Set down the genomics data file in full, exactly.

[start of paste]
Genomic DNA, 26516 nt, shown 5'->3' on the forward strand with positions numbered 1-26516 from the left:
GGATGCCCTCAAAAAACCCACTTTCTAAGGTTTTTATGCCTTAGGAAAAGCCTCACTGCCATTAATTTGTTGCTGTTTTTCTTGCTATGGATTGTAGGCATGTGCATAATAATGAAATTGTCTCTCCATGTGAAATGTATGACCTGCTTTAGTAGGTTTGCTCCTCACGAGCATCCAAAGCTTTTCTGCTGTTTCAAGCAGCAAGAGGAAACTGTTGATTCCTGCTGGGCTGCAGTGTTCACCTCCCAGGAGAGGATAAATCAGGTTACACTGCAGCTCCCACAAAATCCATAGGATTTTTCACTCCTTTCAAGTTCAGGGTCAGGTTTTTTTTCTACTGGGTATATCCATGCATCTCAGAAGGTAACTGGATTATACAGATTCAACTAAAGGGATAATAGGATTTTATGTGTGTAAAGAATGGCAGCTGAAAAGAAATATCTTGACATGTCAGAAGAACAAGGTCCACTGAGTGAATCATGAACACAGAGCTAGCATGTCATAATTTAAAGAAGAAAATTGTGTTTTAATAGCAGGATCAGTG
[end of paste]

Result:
Genomic DNA, 26516 nt, shown 5'->3' on the forward strand with positions numbered 1-26516 from the left:
GGATGCCCTCAAAAAACCCACTTTCTAAGGTTTTTATGCCTTAGGAAAAGCCTCACTGCCATTAATTTGTTGCTGTTTTTCTTGCTATGGATTGTAGGCATGTGCATAATAATGAAATTGTCTCTCCATGTGAAATGTATGACCTGCTTTAGTAGGTTTGCTCCTCACGAGCATCCAAAGCTTTTCTGCTGTTTCAAGCAGCAAGAGGAAACTGTTGATTCCTGCTGGGCTGCAGTGTTCACCTCCCAGGAGAGGATAAATCAGGTTACACTGCAGCTCCCACAAAATCCATAGGATTTTTCACTCCTTTCAAGTTCAGGGTCAGGTTTTTTTTCTACTGGGTATATCCATGCATCTCAGAAGGTAACTGGATTATACAGATTCAACTAAAGGGATAATAGGATTTTATGTGTGTAAAGAATGGCAGCTGAAAAGAAATATCTTGACATGTCAGAAGAACAAGGTCCACTGAGTGAATCATGAACACAGAGCTAGCATGTCATAATTTAAAGAAGAAAATTGTGTTTTAATAGCAGGATCAGTG